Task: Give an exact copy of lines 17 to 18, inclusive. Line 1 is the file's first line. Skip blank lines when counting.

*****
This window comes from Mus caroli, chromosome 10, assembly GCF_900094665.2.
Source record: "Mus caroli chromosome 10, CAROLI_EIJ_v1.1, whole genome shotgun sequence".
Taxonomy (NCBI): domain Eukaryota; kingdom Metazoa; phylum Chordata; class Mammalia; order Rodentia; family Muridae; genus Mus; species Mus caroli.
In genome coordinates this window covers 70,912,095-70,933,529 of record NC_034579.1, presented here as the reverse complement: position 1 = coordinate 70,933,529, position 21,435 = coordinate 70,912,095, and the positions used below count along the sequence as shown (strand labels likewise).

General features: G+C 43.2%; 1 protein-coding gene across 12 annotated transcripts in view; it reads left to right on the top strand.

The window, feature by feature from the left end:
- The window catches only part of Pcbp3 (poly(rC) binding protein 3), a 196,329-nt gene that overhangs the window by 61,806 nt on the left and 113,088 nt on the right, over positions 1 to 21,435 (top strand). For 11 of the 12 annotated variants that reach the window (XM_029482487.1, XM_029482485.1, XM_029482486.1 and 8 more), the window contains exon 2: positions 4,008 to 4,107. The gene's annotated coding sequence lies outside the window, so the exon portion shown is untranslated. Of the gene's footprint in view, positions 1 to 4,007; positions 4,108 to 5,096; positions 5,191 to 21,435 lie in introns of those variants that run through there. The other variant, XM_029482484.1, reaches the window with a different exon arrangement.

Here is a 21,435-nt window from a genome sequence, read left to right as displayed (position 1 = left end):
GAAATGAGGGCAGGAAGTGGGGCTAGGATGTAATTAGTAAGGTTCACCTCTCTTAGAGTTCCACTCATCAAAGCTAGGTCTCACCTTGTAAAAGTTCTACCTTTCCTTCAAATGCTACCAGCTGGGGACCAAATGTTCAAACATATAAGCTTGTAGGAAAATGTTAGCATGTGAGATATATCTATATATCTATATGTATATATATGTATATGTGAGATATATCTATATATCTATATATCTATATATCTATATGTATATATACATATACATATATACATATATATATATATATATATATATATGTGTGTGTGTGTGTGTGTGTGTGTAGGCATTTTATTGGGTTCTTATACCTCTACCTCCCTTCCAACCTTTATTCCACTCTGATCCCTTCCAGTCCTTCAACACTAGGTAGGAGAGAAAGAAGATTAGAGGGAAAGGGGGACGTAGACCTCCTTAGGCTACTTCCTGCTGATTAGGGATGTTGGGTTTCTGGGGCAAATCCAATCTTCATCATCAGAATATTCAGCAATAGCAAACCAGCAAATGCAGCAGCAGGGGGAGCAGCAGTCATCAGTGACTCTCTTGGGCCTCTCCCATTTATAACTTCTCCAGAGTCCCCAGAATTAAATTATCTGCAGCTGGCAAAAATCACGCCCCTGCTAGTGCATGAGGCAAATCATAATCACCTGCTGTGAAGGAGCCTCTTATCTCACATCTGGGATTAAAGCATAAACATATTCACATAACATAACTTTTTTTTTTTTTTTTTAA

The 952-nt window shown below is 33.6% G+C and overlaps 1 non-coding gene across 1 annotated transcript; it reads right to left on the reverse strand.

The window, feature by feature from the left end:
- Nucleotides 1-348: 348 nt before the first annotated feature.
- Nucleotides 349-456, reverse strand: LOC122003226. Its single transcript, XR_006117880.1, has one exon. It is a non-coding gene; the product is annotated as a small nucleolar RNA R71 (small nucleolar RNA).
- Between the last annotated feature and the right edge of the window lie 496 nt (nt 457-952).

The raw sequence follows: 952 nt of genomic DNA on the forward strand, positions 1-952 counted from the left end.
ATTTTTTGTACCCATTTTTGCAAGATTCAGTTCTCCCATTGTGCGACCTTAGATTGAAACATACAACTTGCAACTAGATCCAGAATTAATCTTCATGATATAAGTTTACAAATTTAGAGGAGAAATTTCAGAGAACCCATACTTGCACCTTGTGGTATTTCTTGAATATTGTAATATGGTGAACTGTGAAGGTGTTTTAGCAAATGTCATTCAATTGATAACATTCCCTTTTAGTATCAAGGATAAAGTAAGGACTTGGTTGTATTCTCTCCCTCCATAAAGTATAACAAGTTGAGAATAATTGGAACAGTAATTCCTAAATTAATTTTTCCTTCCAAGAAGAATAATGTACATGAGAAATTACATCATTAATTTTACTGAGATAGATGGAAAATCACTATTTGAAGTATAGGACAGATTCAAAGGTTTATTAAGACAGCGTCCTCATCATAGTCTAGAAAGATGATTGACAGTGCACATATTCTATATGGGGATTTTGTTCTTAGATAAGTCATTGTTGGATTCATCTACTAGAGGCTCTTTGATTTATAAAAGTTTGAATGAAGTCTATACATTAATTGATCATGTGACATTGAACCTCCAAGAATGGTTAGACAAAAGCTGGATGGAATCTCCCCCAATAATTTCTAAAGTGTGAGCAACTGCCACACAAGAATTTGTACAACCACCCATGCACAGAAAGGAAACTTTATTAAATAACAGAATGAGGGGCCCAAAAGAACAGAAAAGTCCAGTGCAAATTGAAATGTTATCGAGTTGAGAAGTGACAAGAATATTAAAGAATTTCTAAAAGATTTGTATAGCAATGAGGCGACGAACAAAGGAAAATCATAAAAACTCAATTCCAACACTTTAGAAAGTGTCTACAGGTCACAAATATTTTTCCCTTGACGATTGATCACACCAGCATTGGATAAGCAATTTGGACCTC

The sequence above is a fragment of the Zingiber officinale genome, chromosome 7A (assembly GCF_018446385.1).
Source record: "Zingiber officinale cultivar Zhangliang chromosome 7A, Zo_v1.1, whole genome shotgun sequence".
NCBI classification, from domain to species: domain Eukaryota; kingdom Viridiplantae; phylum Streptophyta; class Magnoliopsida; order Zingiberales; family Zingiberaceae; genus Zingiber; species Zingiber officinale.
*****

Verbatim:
The sequence above is a fragment of the Zingiber officinale genome, chromosome 7A (assembly GCF_018446385.1).
Source record: "Zingiber officinale cultivar Zhangliang chromosome 7A, Zo_v1.1, whole genome shotgun sequence".